Table of Content
Today I wanna raise a subject that I’ve always struggled with as a player – shooting the ball.
Shooting is the most common way points are being made in the game, therefore it’s an utmost important skill to have, if not THE most.
But developing an effective jumper is not an easy task… many people struggle with their form and suffer from poor mechanics.
Luckily today, we have a lot of NBA players in the spotlight to learn from.
One huge star that comes to mind is Stephen Curry, who set a single-season record for most three-pointers ever made and is ranked 3rd on the NBA all-time 3-point list.
He has developed a reputation of a consistent, “pure” shooter, and it seems like every shot he takes is going to swish right through the net.
But what sets Curry’s shot apart from everyone else?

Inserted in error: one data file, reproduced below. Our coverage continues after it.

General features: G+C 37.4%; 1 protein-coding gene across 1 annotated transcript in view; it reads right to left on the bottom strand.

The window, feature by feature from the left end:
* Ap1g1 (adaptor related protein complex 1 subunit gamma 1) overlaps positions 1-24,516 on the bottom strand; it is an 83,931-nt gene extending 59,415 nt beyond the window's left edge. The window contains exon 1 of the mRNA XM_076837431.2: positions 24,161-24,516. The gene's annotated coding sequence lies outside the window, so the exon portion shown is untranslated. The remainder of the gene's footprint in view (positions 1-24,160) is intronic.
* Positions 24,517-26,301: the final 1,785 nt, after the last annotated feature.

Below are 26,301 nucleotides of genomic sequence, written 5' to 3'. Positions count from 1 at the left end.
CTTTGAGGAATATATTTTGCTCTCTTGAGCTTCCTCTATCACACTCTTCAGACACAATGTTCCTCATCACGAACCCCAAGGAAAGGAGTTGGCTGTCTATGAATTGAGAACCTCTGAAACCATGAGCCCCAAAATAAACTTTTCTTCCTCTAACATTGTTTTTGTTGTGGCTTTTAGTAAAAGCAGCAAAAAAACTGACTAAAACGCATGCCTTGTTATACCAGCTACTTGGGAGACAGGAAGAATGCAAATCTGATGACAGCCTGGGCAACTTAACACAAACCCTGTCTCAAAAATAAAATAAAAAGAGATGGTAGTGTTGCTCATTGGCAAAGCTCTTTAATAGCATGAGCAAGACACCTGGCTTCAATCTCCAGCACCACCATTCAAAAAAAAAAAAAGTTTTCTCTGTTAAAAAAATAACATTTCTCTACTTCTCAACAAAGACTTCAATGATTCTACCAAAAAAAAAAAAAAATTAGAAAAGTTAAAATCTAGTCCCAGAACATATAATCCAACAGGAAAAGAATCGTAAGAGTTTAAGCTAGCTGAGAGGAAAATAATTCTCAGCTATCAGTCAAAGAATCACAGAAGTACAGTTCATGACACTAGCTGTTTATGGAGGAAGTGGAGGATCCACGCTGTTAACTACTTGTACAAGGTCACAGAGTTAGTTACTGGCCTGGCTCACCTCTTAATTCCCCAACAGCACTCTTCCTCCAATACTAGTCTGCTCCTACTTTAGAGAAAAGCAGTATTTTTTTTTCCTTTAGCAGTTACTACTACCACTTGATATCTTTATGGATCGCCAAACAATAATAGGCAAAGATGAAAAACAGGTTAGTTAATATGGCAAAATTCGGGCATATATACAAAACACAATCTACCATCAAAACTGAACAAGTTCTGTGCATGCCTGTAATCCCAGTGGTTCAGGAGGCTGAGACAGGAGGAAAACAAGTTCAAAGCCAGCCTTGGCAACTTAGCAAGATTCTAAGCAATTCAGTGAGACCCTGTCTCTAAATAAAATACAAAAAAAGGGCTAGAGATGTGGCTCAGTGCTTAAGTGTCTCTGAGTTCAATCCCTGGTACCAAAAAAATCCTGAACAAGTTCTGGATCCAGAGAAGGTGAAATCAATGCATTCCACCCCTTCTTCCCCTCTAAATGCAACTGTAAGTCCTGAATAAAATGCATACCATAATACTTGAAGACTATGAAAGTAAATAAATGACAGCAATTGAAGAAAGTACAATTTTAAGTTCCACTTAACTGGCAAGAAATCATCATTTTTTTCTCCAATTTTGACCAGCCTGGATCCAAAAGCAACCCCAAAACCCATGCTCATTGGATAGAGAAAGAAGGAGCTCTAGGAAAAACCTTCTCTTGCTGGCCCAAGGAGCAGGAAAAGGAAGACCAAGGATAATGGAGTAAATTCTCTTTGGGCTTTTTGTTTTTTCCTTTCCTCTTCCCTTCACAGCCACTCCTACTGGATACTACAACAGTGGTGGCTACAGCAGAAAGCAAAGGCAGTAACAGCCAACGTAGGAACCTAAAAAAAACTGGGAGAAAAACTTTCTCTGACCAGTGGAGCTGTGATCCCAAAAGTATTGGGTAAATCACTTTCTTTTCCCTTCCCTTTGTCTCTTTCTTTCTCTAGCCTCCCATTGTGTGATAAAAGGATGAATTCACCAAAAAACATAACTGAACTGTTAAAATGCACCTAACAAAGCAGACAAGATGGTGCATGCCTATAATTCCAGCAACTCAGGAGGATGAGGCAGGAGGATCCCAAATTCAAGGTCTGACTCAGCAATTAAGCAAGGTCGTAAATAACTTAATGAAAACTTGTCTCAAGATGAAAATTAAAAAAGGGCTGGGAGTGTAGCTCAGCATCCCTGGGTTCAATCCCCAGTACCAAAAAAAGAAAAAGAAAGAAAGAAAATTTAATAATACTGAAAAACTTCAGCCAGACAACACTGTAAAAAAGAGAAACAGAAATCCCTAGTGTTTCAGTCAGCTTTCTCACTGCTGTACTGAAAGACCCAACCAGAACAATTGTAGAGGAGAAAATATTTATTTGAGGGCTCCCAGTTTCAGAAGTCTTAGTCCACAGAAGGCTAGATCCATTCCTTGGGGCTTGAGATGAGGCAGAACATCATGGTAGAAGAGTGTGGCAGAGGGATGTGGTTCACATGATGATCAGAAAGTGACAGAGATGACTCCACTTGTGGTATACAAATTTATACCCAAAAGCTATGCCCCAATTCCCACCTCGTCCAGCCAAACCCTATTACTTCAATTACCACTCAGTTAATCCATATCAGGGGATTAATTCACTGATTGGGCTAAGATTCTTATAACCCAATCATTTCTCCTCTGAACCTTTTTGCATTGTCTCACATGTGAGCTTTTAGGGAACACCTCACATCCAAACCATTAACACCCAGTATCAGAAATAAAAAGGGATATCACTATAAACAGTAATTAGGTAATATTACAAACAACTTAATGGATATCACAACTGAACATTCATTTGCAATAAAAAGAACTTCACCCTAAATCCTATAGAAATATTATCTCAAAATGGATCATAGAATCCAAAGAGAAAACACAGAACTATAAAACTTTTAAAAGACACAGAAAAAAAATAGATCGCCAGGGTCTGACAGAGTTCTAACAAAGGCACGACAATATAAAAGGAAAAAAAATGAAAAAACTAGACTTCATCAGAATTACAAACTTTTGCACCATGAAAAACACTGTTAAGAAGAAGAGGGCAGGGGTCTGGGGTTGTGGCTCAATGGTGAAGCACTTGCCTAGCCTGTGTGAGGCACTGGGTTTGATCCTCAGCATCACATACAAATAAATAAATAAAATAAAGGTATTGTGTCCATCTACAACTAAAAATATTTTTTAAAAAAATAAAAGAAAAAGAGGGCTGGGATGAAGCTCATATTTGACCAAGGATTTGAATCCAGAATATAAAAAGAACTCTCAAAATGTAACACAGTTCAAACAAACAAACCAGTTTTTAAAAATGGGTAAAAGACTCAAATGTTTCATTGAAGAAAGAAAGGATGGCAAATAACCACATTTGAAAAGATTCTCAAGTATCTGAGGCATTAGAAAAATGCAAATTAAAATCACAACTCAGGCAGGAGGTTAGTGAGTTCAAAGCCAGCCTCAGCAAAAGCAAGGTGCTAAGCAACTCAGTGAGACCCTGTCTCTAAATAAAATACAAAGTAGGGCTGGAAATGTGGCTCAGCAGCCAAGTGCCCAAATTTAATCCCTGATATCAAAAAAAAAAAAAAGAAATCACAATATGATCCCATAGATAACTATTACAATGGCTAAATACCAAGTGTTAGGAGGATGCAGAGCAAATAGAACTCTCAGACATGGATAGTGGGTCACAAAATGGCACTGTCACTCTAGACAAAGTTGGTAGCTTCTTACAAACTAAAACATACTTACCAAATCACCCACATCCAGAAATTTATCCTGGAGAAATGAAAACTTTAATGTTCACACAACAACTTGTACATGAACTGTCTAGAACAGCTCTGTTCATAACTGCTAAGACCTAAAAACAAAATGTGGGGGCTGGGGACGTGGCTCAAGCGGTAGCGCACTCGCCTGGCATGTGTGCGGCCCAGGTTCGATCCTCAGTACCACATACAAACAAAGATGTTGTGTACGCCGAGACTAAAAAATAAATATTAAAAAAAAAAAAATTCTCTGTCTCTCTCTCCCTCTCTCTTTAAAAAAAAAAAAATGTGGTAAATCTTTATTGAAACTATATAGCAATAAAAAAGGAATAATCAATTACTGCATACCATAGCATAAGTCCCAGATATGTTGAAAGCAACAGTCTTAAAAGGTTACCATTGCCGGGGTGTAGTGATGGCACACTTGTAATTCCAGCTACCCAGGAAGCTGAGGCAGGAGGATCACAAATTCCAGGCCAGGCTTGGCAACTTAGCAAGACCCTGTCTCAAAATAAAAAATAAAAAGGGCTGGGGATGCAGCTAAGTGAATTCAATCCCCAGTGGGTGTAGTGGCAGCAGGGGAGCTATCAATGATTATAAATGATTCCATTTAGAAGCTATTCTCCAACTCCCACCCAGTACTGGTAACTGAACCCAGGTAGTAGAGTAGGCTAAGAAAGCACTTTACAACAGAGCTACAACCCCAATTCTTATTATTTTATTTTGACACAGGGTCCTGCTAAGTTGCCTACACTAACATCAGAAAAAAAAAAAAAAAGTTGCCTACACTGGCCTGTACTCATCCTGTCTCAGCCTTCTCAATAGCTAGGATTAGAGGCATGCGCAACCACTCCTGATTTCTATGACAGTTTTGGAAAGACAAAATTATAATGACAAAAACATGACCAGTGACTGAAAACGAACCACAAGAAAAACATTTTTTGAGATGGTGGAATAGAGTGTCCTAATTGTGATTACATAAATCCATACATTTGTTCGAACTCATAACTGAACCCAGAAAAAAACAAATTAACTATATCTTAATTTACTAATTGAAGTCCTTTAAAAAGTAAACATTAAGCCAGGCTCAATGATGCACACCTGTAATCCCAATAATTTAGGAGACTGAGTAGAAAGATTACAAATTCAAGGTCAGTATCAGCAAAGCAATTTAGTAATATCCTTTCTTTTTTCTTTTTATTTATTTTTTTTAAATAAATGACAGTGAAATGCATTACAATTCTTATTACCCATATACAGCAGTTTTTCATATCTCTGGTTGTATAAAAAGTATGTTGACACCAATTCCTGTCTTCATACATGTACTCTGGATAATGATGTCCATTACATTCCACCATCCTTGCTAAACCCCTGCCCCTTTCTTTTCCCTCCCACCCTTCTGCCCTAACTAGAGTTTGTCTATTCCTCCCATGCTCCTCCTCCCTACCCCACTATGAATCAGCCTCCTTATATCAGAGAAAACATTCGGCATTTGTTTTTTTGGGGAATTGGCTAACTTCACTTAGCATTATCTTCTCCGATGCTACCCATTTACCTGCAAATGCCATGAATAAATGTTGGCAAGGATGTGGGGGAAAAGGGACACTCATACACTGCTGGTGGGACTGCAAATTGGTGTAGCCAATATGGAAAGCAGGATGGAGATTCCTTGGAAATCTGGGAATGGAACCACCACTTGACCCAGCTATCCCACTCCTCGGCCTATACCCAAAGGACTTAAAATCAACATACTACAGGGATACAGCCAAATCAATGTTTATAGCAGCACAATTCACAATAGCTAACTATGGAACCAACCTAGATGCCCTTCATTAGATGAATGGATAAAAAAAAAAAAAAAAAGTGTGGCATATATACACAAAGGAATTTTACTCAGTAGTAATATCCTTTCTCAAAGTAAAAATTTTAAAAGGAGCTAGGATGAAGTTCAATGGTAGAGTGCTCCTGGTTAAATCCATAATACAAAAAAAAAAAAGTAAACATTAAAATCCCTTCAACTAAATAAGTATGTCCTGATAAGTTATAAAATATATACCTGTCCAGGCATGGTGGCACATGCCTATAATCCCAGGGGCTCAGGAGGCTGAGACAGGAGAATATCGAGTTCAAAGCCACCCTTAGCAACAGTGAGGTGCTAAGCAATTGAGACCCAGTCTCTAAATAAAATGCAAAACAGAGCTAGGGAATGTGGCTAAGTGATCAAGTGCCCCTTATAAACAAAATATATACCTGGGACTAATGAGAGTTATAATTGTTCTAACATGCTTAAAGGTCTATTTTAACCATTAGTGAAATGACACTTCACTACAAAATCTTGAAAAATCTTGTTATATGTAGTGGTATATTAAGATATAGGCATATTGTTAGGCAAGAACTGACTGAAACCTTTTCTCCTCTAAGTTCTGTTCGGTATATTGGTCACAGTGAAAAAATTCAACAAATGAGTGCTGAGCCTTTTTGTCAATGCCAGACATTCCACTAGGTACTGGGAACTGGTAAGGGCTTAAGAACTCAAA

Well, here are a few things we could learn by looking at the following footage:
1. The Turn
We’ve all heard this expression from our coach:
“Square your feet to the basket, keep ’em shoulder width apart!”
When I was a kid, I was always told to do that.
However, it plays out differently in Curry’s case.
While most players were taught to keep ten toes pointed straight to the rim, Curry maintains an excellent balance and control by actually turning his feet about 10 degrees away from the rim towards his weak hand.
In doing so, he aligns his hip and right shoulder to the basket, which leads to a straighter shot coming from his right arm.
This technique also seems to solve the problem of keeping your elbow tucked in.
The irony is, Curry himself claims to square his feet, but as you can see from the footage above, he clearly turns them.
So there are two options here… either:
A) He’s not aware of the fact that he’s doing it (unlikely)
B) He simply doesn’t want to make it easy for others to copy him.
I’d say it’s the latter.
2. The Dip
When Shooting off the pass, Curry dips the ball, dropping it a few inches below from where he caught it.